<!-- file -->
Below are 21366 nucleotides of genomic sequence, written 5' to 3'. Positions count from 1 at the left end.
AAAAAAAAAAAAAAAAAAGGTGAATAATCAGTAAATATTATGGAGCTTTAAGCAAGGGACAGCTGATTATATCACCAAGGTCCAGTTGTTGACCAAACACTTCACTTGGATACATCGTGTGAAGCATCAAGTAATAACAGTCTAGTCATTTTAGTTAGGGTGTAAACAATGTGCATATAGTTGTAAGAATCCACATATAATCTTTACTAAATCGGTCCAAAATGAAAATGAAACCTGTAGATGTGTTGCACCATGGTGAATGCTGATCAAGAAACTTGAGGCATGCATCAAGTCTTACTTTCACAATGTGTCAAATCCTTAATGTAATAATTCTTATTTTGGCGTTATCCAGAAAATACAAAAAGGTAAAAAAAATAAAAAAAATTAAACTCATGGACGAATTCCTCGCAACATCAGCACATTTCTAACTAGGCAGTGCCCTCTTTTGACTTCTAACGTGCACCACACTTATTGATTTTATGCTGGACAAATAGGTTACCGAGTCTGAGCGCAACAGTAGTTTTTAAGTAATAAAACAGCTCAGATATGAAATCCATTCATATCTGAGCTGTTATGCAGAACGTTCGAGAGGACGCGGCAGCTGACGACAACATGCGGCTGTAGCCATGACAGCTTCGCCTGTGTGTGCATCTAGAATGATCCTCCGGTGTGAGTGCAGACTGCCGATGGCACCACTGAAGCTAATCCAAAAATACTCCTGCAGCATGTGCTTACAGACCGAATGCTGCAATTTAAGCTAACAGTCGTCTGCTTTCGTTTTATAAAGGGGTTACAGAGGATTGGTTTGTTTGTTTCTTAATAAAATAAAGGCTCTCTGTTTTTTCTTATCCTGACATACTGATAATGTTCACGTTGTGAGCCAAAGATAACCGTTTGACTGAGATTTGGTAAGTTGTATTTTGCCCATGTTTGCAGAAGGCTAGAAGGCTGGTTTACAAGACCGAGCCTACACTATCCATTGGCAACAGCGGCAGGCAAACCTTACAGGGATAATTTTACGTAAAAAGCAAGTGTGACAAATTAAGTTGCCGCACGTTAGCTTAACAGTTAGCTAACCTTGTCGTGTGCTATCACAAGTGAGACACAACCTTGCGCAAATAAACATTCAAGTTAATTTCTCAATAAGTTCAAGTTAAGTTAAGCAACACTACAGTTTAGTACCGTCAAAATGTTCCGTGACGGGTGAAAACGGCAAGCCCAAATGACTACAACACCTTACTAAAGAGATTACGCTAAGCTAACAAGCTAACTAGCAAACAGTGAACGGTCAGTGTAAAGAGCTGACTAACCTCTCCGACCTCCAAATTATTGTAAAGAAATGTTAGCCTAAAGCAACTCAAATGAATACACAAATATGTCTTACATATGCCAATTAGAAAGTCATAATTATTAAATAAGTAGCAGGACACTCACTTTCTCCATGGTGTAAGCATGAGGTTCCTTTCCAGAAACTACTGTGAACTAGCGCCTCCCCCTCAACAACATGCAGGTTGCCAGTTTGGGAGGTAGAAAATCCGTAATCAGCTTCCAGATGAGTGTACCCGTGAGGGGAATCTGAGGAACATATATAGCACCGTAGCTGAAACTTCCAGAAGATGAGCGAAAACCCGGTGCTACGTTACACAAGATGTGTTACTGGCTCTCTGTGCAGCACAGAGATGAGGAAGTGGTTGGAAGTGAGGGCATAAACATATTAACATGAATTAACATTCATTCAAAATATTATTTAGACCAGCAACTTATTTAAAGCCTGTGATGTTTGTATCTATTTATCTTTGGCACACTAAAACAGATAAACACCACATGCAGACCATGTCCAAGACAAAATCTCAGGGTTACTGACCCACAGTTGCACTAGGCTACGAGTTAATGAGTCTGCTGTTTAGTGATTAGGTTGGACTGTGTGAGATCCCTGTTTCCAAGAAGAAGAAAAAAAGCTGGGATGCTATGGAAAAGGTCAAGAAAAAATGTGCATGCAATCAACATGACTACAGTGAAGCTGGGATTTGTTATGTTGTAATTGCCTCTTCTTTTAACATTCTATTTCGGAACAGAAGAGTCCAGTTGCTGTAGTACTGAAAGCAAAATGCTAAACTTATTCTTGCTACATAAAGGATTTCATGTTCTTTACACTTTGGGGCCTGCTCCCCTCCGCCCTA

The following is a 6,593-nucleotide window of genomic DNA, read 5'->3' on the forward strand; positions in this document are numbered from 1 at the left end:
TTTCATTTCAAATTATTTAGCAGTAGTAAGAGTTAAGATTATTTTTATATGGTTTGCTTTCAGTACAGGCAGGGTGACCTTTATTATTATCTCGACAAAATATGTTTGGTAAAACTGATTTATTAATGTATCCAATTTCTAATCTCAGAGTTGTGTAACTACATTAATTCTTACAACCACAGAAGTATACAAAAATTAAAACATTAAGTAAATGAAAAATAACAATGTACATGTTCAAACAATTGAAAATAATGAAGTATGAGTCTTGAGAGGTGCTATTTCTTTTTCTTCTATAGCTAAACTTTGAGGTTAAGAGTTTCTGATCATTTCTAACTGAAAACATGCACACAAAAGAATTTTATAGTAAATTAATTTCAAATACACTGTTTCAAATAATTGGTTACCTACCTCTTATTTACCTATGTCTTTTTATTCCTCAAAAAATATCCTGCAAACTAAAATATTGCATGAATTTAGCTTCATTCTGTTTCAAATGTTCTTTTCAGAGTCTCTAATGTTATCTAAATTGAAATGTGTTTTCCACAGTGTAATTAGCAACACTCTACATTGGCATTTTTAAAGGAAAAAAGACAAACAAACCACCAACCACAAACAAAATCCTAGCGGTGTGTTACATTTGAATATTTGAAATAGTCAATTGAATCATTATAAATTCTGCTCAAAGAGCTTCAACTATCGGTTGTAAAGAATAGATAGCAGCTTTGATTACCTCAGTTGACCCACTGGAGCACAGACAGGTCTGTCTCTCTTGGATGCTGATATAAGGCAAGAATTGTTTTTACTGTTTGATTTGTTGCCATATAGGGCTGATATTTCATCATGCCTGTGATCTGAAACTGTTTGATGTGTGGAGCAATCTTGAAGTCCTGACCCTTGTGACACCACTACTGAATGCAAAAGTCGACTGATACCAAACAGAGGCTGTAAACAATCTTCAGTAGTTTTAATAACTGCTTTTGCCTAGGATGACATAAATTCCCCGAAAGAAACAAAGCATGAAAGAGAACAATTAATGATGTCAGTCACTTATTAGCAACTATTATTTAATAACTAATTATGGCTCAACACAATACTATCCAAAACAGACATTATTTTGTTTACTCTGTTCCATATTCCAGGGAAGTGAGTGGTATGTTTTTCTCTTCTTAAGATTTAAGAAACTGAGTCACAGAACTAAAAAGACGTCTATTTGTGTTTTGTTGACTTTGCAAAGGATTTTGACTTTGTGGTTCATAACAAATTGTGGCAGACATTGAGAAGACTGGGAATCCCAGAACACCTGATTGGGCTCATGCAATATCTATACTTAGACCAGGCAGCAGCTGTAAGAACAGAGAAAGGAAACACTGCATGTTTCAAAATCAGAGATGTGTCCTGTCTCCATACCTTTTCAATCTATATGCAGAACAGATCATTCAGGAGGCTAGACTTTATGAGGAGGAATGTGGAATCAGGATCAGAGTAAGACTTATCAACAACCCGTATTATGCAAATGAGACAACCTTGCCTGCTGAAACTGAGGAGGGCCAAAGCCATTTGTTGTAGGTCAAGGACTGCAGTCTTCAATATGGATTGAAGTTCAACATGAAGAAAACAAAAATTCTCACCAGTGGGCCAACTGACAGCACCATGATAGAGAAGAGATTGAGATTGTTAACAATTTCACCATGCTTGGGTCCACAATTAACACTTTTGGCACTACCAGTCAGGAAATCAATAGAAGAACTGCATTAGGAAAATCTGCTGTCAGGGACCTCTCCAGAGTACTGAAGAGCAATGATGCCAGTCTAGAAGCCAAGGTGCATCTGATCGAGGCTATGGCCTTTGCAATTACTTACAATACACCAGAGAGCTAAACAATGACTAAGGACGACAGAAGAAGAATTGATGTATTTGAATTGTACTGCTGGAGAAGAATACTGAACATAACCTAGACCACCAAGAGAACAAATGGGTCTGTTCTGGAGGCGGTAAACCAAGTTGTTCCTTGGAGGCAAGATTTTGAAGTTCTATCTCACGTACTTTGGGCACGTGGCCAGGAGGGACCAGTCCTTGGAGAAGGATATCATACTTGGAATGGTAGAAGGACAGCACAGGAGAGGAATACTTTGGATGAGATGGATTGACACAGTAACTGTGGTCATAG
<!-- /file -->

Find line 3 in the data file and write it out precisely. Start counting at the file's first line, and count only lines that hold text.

The following is a 6,593-nucleotide window of genomic DNA, read 5'->3' on the forward strand; positions in this document are numbered from 1 at the left end: